نتیجه گیری انگلیسی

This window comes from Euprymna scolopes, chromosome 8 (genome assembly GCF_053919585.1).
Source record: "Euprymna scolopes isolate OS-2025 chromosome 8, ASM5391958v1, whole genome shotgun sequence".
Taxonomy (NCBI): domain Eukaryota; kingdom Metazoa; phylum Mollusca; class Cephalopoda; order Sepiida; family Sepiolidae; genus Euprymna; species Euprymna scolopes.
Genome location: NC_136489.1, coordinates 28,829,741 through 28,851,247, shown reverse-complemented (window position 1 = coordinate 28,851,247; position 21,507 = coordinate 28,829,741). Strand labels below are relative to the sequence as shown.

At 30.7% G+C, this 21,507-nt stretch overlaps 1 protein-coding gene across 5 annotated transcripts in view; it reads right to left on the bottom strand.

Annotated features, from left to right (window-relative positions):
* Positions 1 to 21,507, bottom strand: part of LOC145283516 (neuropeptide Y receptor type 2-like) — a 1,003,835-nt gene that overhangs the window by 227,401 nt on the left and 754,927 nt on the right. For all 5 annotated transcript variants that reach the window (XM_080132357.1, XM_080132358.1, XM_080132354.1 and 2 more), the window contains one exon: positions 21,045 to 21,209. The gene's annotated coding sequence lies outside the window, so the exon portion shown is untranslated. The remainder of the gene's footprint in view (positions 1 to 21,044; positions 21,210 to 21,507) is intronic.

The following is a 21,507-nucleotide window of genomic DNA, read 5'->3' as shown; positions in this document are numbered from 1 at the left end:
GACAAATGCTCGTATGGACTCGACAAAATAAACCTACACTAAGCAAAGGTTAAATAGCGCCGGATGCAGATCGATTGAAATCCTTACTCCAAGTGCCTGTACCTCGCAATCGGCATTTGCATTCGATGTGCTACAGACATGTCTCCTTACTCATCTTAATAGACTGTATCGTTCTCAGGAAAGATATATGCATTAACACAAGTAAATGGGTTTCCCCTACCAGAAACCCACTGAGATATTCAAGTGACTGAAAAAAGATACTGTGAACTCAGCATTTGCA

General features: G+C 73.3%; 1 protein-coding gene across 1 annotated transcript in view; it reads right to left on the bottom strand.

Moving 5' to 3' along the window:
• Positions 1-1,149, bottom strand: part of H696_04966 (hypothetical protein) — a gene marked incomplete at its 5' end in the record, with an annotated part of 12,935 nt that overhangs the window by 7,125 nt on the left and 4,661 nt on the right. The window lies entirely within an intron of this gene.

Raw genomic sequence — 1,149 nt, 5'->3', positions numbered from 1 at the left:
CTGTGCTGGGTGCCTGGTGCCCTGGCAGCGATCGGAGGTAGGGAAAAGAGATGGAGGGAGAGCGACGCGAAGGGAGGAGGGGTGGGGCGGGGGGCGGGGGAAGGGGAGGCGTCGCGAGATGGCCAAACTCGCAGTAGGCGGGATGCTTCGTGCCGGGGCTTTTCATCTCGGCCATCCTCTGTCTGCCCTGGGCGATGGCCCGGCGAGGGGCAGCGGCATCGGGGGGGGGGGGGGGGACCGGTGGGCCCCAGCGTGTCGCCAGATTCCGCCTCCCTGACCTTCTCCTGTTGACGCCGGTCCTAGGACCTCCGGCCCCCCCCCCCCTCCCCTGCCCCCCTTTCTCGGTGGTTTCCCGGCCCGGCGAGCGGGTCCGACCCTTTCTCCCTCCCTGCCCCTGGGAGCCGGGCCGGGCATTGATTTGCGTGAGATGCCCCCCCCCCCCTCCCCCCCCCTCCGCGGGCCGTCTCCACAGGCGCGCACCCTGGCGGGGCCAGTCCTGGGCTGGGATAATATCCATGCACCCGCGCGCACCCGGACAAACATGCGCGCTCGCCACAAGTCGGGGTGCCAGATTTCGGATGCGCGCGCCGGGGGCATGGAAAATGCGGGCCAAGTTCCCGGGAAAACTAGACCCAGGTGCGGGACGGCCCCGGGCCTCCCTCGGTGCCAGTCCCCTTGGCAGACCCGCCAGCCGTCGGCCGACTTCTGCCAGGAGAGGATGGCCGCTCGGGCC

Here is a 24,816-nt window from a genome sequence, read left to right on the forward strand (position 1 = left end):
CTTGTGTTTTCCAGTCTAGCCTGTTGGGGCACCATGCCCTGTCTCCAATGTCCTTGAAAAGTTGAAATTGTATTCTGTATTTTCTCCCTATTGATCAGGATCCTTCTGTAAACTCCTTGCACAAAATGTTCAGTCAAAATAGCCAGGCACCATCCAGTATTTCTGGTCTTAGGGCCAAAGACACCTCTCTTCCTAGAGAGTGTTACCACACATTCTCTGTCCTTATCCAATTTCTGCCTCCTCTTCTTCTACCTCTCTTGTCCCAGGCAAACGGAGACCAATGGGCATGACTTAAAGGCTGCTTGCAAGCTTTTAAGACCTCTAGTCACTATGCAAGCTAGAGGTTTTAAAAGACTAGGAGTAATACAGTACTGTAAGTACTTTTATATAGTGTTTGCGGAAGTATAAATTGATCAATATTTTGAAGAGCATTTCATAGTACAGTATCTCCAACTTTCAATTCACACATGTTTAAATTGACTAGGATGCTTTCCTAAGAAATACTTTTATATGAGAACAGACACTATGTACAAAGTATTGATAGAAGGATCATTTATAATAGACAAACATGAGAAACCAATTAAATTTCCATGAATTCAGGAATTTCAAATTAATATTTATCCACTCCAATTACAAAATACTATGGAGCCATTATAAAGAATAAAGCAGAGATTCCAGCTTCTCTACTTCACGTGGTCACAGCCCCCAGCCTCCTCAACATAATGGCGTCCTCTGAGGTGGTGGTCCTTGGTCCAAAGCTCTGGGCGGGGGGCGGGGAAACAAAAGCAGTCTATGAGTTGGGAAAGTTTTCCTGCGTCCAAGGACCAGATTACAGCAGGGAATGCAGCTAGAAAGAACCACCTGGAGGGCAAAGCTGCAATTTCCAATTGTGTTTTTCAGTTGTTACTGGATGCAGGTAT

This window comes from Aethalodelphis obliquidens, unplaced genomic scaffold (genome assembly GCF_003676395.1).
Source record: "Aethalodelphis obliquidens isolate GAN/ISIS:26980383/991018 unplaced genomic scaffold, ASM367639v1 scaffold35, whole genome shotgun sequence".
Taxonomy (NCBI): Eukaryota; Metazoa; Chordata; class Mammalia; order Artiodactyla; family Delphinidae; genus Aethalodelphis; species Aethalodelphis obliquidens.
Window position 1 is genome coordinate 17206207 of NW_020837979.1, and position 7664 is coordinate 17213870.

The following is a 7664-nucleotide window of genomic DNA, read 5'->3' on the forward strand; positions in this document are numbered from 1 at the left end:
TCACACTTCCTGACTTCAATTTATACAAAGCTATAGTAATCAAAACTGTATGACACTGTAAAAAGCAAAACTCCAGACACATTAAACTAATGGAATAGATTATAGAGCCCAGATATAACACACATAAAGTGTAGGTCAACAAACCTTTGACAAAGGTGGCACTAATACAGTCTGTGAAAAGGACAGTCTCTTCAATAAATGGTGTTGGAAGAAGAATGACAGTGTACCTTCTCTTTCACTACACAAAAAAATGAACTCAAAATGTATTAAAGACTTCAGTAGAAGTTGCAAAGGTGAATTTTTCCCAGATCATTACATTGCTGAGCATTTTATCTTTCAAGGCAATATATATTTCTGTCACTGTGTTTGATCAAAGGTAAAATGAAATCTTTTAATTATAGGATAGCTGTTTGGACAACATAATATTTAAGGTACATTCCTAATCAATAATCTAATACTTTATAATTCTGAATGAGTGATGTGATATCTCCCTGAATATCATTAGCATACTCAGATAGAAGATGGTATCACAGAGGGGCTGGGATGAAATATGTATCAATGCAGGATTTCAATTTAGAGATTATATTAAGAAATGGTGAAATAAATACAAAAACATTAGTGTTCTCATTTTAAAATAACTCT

The allocation of risks between the public and private sectors when in partnership for transport investment is a cumbersome task because transport concessions are often subjected to opportunistic behaviour by the agents committed to the PPP contract. The objective of this paper has been to analyze the allocation of risks in PPP transport concessions. The allocation of risks has been examined here through the final offer arbitration game . In the model, the agents compete to achieve the most reasonable offer in the settlement. In the standard game of final offer arbitration, the more risk-averse agent submits the more reasonable final offer and then has the higher probability of being selected by the arbitrator. The innovation of the model used here is that the probability for the arbitrator to choose one of the two agents’ offers is based on the level of guarantees that one agent is willing to give to the other. In particular, when the guarantees for risk exceed the financial loss related to the risk, the offer of the less risk-averse agent has the higher probability of being selected by the arbitrator. The implication of this result is that one of the two agents in the negotiation may act strategically in order to be selected by the arbitrator so that, given the level of guarantees, if the event related to the risk occurs, the agent who behaved strategically will realize a profit. We can conclude that in the case where guarantees have higher value than the financial loss related to the risk covered by the guarantees, a settlement rather than an arbitration agreement is especially advisable in order to reduce the effects of potential moral hazard problems.